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I got a PhD in math in another country years ago. Recently I moved to the US and have a tenured position. Assume I wrote a paper and want to publish it in a journal. Is it considered OK to present the work and/or post an electronic copy on arXiv, before submitting the paper to a journal? In particular, does it matter in what order I do the following things?

1) Present the work in a seminar at my department.

2) Present the work in a conference in my field.

3) Present the work in a seminar at another department.

4) Post the paper on the electronic arXiv.

5) I submit the paper to a journal.

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  • In some (mostly STEM fields), conferences serve as publication outlets. In others (mostly humanities and social sciences), conferences serve more to facilitate networking and to gather feedback on a draft before preparing the actual publication. The sequences thus depends on your field. Nov 22, 2016 at 10:56

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Overall, I don't think there are much such rules; but I am not in the US, so my expertise is limited.

I personally refrain from presenting a work in seminars (in other department notably) or conferences before it is on the arXiv. The deposit is indeed the moment I have checked everything, and I am confident it holds together. Before that, I may have doubts.

In rare occasion, the preprint takes some time to be finished, or deposited, and I am still confident enough to present it, but it is very rare.

I usually put it on the arXiv before submission, because it is a time stamp and I want my work to be available. Referees rarely check proofs in detail, so you need to make yourself confident about your work anyway. You should however remember to update the preprint to a so-called postprint when the referee reports come in (note that some publishers inexplicably don't allow that, OUP for example).

Another reason to deposit on the arXiv before submission is that Elsevier allows you to update a preprint to a postprint, but is quite unclear whether you have the right to deposit a postprint or preprint for the first time after acceptance. Well, not that I particularly urge anyone to publish with Elsevier, but that is to be known.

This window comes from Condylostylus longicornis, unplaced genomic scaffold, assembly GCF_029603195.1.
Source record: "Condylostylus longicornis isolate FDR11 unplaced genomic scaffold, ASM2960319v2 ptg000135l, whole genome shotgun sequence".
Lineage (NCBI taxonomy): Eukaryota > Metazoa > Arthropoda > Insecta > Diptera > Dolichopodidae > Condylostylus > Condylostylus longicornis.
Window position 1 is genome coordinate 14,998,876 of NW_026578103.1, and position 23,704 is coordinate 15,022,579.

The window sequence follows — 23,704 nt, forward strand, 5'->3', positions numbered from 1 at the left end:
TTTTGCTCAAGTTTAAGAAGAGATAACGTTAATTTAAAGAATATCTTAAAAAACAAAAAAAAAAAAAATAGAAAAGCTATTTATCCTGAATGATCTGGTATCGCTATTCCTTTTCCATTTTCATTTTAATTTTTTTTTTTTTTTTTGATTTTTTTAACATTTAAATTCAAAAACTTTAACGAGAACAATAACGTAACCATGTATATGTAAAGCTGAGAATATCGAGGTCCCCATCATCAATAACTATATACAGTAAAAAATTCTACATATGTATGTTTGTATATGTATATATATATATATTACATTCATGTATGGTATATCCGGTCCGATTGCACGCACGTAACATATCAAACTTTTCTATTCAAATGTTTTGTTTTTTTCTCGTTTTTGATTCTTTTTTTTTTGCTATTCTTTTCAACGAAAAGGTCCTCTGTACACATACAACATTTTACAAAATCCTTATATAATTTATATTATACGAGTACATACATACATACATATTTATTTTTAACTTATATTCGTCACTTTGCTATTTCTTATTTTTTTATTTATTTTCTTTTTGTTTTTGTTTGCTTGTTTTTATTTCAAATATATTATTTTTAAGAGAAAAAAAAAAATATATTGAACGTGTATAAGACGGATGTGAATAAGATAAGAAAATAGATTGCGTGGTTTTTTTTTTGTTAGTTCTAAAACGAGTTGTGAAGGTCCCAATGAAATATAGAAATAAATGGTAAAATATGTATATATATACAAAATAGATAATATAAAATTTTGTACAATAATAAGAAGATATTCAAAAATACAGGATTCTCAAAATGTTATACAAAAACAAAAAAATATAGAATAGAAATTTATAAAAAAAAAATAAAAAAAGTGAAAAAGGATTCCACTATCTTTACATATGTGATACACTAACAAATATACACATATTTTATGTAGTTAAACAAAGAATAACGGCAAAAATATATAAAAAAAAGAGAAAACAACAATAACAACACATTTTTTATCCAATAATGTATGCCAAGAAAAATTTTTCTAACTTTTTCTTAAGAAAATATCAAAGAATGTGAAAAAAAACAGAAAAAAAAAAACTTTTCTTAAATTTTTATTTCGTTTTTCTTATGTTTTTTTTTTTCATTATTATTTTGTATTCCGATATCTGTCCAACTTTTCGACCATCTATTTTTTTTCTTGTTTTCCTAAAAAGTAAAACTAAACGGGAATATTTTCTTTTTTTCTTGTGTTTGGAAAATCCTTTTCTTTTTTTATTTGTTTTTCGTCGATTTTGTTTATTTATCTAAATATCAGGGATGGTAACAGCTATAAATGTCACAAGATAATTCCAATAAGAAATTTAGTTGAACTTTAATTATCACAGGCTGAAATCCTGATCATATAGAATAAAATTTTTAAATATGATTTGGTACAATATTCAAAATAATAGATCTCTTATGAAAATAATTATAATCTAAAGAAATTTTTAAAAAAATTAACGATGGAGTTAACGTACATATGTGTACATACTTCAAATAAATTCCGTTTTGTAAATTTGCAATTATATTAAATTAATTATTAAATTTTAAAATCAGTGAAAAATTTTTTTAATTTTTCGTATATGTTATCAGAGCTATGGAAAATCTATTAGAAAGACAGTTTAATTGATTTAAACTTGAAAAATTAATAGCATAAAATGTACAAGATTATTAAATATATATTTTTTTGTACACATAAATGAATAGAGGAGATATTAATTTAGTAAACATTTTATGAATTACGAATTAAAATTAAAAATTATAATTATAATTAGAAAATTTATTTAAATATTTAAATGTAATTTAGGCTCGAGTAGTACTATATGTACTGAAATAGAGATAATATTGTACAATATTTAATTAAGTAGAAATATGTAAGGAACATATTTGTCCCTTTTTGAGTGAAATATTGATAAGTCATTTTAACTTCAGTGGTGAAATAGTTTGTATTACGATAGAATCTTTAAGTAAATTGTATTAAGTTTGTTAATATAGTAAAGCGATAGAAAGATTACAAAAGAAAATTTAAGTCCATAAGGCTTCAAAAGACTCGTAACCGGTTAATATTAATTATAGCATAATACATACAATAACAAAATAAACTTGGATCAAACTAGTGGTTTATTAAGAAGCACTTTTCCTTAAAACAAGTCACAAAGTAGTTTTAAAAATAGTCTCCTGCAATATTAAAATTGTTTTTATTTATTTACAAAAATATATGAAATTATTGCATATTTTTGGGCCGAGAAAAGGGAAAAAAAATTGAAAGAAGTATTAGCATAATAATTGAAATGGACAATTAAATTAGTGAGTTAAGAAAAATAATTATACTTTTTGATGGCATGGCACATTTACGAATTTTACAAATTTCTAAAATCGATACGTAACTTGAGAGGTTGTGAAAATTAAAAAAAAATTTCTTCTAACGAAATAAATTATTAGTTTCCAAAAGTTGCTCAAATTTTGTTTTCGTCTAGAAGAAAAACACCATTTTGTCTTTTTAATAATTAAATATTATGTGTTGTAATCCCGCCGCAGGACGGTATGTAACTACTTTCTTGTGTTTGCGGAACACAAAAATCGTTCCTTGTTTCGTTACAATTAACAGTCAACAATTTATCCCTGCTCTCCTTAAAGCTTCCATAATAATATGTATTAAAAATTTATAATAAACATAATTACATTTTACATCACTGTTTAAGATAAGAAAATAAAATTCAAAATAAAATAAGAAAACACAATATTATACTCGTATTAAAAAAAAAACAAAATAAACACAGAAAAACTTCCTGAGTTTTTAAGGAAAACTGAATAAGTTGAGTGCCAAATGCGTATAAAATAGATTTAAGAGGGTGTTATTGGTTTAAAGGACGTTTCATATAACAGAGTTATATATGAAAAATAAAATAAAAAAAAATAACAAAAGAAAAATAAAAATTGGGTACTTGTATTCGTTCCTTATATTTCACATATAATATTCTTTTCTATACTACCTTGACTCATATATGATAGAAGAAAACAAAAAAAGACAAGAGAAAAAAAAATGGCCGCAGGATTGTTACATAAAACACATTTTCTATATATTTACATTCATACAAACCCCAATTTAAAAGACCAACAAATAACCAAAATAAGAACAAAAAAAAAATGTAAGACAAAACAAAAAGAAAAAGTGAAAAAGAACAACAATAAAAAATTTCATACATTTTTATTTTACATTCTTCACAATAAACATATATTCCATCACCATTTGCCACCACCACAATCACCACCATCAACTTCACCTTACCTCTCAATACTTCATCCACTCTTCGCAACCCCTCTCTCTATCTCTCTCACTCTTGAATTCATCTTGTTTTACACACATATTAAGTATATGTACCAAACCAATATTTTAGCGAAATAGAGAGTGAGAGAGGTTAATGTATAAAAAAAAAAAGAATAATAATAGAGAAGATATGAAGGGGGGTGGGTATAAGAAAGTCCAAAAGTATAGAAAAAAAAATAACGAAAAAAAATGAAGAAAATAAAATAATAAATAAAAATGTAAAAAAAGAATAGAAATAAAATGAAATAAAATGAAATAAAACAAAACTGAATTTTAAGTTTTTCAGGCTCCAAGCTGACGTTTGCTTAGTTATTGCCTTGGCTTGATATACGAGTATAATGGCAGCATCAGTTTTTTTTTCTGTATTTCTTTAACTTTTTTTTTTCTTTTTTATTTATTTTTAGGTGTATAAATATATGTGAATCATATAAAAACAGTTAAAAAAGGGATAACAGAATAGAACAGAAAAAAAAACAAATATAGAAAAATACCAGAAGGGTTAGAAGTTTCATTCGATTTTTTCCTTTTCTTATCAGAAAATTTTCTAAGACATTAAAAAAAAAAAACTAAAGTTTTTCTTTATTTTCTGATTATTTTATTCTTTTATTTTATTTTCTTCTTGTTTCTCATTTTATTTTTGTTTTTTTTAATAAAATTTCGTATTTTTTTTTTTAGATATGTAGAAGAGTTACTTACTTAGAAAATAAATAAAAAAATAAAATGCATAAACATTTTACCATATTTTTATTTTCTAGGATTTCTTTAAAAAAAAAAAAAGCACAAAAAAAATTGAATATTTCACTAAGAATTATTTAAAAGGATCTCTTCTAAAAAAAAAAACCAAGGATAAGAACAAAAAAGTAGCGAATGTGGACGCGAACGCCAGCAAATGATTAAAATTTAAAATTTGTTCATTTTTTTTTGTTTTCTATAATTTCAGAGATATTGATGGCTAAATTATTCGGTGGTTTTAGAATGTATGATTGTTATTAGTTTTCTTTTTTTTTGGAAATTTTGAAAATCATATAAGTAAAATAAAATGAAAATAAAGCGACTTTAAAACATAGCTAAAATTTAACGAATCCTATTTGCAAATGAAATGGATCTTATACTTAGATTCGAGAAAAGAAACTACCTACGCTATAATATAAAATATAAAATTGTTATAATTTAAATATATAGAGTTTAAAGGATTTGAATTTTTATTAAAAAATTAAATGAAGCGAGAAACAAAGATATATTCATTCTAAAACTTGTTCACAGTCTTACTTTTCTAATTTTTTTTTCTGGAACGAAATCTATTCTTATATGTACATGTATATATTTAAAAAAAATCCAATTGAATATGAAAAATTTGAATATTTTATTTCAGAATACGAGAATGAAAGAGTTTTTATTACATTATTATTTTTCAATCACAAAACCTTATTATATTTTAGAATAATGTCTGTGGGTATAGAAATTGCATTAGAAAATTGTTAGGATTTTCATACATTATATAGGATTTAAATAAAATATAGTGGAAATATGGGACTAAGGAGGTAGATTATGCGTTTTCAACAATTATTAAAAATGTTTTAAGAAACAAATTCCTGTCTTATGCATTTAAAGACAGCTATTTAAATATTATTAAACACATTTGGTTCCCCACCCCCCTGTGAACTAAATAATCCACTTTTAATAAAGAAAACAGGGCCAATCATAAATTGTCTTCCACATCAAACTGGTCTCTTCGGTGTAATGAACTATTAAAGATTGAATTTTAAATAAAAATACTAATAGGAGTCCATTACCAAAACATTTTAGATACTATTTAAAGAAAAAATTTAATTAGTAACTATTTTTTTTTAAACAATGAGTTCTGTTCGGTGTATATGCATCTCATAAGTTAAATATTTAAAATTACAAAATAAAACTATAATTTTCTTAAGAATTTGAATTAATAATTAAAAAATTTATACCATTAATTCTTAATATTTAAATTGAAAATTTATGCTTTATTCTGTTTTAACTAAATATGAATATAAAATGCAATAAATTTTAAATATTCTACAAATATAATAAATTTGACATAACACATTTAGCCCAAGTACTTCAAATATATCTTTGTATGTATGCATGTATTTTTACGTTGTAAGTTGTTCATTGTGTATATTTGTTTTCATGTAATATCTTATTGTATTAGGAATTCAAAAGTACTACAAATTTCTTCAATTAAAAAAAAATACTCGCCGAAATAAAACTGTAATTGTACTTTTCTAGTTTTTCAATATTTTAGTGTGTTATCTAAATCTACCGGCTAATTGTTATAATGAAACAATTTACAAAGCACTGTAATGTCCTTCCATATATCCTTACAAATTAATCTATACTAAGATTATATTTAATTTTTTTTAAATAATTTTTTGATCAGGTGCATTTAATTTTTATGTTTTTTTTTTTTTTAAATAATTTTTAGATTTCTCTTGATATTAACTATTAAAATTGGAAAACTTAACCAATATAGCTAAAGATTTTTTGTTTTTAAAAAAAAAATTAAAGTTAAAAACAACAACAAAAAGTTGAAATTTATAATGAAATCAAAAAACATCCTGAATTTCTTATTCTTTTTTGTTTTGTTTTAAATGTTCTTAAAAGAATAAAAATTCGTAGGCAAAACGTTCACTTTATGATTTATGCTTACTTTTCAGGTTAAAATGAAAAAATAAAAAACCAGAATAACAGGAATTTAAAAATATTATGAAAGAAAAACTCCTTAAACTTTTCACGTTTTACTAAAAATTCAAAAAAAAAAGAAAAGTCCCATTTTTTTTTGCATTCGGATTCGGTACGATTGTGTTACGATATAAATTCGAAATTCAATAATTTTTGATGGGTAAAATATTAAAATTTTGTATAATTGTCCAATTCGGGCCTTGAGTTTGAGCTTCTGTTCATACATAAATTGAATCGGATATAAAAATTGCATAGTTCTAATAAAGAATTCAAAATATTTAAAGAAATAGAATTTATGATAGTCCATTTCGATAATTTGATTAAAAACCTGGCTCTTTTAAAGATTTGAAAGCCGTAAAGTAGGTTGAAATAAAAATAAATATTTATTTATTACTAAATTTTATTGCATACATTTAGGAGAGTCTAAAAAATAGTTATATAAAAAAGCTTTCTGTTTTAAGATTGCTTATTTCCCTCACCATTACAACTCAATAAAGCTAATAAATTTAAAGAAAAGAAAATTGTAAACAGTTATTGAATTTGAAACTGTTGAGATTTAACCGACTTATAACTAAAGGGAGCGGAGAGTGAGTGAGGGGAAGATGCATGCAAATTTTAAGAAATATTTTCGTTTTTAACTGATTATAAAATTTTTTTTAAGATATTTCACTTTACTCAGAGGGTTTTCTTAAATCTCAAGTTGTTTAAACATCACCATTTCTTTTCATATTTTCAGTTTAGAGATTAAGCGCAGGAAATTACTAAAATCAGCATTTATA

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    Putting your work on arXiv also makes it clear that you post a preprint there, which may be relevant from legal standpoint. While embargo on posting postprints in repositories is not that rare, forbidding preprint publication is very unusual in mathematics.
    – tomasz
    Nov 22, 2016 at 16:25
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    @tomasz: actually, I think that the policy to allow the preprint to be posted but not the postprint is extremely wrong, and in fact unethical. It means that some people will have access to unreliable papers that are known to need correction. It may seem harmless in math (which it is not from a mathematical point of view), but imagine a preprint of a medicine paper whose claims have been asked to be moderated by the referee: that is a big issue. Nov 22, 2016 at 19:18
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    I think forbidding either of them is unethical, although I don't think your argument is valid. In the cases I know, if you post a preprint (whether or not you post a postprint with it), you are obliged to attach a journal reference to the paper on arXiv after publication. In general, if you go to "production phase" (whether in an industrial context, or figuratively when citing theorem numbers in your next paper), you should rely on the peer-reviewed (journal) version anyway.
    – tomasz
    Nov 22, 2016 at 19:26
  • @tomasz: my last take on the matter "you should rely on the peer-reviewed (journal) version anyway": not anyone as(legal) access to it, and no one has (legal) access to all published paper. Nov 23, 2016 at 11:42
  • Everyone has legal access to them, they just need to pay the 40$ or something per paper. ;-) Or you can just e-mail one of the authors. Of course, it would be better if they were all published in open access, but unfortunately, it seems far off for now.
    – tomasz
    Nov 23, 2016 at 18:03

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